Susanne Posel, Contributor
The Defense Advanced Projects Research Agency (DARPA) Autonomous Robotic Manipulation (ARM) program seeks to find ways to utilize different remote robotic manipulation systems that are controlled by humans. This program is divided into 3 aspects:
• Hardware: to design dexterous multi-fingered robotic hands
• Software: develop complex algorithms for grasping, manipulation and sensory perception
• Outreach: beta-testing robotics in public forums to further study robotic autonomy
In 2010, DARPA revealed a robot at the Association for Unmanned Vehicle Systems International Conference in Denver that was interactive in a public forum. Participants would write software and have the robot preform specified tasks. The goal of this event was to show that robots were being developed by the US government to preform “dangerous tasks” such as disarming an explosive device thereby reducing “significant human interaction”.
Universities and other government-controlled agencies such as Carnegie Mellon University, HRL Laboratories, iRobot, NASA-Jet Propulsion Laboratory, SRI, and the University of Southern California, provided teams of researchers to write software for DARPA.
Boston Dynamics, Inc., has been awarded a $10.9 million contract to manufacture humanoid robots that are bi-pedal, built like humans and have a sensor head with on-board computing capabilities.
These robots are being created to assist in excavation and rescue missions, according to DARPA. They could also be employed to evacuation operations during either man-made or natural disasters.
This week, the Project Offices for Unmanned Aircraft Systems (UAS), Apache Attack Helicopter and Armed Scout Helicopter revealed the Manned Unmanned System Integration Capability (MUSIC) at Michael Army Airfield, Dugway Proving Ground, Utah. During the exercise, MUSIC showed that the US Army could use drones armed with lethal weapons that were wired for precise communication with their operator.
The RQ-7 Shadow is another enhanced drone with weapons capabilities. As the US Army endeavors to combine ground forces with drone technology, their tactical operation’s success is multiplied.
The use of government-sponsored universities such as Cornell, MIT and Delft University of Technology in the Netherlands has created prototypes for bi-pedal robots that will someday be the synthetic army or police force.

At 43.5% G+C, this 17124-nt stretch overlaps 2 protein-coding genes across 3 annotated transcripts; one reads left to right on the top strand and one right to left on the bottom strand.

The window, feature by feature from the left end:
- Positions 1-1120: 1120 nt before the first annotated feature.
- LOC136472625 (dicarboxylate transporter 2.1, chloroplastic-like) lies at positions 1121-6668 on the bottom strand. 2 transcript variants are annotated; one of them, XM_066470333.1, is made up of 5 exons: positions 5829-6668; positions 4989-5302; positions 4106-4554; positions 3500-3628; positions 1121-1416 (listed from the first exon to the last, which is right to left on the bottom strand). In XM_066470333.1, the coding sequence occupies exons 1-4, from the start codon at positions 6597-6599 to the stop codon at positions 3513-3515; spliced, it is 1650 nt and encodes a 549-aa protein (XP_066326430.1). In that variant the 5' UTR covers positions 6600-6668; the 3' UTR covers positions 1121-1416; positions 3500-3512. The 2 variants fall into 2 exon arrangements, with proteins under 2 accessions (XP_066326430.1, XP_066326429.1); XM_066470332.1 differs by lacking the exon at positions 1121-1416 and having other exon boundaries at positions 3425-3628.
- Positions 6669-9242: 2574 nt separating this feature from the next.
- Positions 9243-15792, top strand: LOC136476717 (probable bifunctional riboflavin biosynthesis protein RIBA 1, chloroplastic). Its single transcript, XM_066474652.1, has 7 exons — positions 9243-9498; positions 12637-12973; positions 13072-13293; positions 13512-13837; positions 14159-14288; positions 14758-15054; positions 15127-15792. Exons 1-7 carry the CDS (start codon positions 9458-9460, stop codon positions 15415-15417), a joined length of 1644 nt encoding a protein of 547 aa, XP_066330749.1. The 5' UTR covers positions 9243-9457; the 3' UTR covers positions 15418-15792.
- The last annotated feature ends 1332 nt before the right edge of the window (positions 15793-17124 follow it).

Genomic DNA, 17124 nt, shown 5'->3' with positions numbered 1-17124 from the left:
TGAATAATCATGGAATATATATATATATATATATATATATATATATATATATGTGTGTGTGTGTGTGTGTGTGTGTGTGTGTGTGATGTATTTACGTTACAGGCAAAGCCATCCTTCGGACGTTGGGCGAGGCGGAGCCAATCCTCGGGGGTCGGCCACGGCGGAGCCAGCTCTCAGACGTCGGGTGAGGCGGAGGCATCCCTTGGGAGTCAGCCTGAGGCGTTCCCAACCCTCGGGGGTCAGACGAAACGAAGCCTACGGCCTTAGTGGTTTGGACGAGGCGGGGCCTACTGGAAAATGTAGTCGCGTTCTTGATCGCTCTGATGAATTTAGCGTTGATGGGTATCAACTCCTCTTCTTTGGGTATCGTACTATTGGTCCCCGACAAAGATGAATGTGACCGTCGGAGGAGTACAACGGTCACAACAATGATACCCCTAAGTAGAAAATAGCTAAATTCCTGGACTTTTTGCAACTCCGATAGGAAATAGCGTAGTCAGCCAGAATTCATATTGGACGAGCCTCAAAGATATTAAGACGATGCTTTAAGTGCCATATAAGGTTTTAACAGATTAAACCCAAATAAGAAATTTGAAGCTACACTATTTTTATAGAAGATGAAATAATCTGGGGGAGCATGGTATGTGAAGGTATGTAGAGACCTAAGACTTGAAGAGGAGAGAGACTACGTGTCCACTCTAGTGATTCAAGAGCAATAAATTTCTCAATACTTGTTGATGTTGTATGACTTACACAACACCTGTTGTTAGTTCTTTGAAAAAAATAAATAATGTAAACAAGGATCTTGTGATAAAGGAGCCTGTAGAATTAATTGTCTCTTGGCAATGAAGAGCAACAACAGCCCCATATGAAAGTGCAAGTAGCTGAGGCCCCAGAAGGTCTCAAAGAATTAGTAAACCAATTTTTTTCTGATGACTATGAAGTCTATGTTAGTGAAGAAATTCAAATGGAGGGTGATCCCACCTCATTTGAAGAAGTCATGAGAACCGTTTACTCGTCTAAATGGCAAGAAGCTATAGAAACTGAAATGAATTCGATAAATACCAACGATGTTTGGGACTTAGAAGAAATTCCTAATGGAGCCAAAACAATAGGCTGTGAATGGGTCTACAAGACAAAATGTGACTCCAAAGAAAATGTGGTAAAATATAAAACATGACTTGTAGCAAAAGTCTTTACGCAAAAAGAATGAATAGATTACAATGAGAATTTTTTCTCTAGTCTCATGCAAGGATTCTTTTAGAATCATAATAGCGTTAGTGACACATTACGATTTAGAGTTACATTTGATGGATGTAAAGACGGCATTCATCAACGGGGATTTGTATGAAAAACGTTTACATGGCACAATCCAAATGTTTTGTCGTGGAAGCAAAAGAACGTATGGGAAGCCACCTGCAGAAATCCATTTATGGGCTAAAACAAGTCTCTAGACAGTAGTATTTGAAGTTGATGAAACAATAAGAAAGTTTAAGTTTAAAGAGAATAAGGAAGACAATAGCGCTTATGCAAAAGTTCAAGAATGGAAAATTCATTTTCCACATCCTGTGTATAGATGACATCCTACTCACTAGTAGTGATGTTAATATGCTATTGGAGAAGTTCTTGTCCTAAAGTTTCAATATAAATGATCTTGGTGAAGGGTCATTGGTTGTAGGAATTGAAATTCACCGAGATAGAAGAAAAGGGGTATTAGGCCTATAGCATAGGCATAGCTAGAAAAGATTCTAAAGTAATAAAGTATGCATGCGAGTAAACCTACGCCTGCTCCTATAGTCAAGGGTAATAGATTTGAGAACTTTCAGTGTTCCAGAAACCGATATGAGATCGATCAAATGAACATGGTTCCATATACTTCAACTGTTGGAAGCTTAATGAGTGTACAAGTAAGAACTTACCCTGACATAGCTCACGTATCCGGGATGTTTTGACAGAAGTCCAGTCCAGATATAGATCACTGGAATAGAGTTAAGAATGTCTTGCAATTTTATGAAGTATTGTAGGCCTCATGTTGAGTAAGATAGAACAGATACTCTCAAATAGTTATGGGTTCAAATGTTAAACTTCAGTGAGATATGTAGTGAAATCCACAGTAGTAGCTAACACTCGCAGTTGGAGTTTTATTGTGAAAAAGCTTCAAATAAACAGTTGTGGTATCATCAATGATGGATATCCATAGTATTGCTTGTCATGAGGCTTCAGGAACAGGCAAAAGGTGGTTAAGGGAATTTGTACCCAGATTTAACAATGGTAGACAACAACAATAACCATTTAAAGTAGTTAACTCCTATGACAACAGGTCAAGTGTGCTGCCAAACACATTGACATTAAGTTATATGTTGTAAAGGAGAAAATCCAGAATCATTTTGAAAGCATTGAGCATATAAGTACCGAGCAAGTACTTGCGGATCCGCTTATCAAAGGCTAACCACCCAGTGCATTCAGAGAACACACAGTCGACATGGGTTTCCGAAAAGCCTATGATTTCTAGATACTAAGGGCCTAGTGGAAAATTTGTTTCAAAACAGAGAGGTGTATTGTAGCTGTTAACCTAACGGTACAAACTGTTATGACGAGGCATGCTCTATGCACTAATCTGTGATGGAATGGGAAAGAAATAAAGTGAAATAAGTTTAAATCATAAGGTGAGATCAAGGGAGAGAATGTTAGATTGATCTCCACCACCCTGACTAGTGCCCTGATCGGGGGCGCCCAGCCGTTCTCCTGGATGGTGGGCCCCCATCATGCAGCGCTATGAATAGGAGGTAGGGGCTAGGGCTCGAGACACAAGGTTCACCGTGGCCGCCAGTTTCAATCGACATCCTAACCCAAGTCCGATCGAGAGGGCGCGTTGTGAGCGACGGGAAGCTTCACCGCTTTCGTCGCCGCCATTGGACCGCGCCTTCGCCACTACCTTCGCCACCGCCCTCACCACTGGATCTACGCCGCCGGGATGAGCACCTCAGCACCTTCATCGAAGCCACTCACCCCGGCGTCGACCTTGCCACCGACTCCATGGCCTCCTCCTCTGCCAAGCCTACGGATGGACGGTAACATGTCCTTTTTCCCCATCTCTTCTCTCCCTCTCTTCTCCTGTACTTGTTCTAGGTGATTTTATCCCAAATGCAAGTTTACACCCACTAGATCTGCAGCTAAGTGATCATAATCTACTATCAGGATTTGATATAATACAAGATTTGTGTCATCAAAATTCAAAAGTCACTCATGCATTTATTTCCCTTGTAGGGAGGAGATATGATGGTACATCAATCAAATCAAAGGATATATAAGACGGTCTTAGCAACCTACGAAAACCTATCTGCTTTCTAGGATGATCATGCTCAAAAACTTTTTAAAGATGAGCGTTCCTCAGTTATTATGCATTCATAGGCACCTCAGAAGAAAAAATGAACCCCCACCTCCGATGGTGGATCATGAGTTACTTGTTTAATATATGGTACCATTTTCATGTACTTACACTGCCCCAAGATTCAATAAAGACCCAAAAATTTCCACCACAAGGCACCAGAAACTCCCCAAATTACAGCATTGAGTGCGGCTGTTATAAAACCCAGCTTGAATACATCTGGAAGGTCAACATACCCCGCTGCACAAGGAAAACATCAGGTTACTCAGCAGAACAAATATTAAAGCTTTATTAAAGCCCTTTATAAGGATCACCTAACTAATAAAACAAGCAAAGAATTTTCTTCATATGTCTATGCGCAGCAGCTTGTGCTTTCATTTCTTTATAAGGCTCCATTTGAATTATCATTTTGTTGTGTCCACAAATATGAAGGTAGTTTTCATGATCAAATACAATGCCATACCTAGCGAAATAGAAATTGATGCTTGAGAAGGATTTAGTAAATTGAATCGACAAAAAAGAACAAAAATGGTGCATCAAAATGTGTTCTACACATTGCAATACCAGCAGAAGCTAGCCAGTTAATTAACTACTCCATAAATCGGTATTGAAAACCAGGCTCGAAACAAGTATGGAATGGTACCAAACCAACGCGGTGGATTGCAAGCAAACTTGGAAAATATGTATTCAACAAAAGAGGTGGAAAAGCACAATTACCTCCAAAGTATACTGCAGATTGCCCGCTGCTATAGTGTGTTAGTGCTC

Stanford University’s Aerospace Robotics Laboratory (ARL) wants to introduce autonomous robots into law enforcement situations; such as response in lieu of police SWAT teams.
Drones for law enforcement are being developed with the creation of the Talon SWAT/MP that can be configured with a multitude of weaponry. Some include a multi-shot TASER, LRAD, 40mm grenade launcher, and a 12-gage shotgun.
An earlier version of Talon, developed for the Israeli Defense Forces and the Israeli Ministry of Defense’s Directorate of Defense, was of the VIPeR series that were equipped with a 9 mm mini-Uzi with scope and pointer, or grenade launcher.
In 2006, Los Angeles began using aerial drones to spy over citizens under the guise of tracking suspects. The Federal Aviation Administration (FAA) subsequently ended that program. The police force retaliated citing that “there is an immediate need by state and local public safety personnel for unmanned aerial systems.”
The Naval Research Laboratory has developed SAFFiR, the Shipboard Autonomous Firefighting Robot. SAFFiR is an autonomous bipedal humanoid robot, based on the CHARLI-L1 robot created at Virginia Tech. This robot can interact with humans with a comprehensive response system that utilizes language – including slang to make it more familiar. A robot that can hold a conversation and fight fires is quite impressive.
In 2009, with funding from the Pentagon, DARPA created the Multifunction Utility/Logistics and Equipment (MULE) which was a size of a Humvee. This robot car used sensors to drive autonomously and calculate its target, await remote instructions or decide to fire.
MULE’s potential has been in the works for the last 3 years. Its advancement and use as a battlefield vehicle is being tested and readied for deployment. The remote controls mirror those of a gaming console which gives the operator the ease of playing a “video game” while at the same time instructing a deadly piece of equipment on targeted missions.
Unmanned ground vehicles have been in use since Iraq and Afghanistan. They are armed for combat with the same capabilities as ground troops. MULE’s development as an autonomous weapon for the purpose of allowing a robot to decide on whether or not to carry out a mission is advantageous to the US military.
A force of robotic “peacekeepers” that are programed to become violent without remorse – will enable the government to organize and act where human law enforcement and/or trained soldiers may hesitate.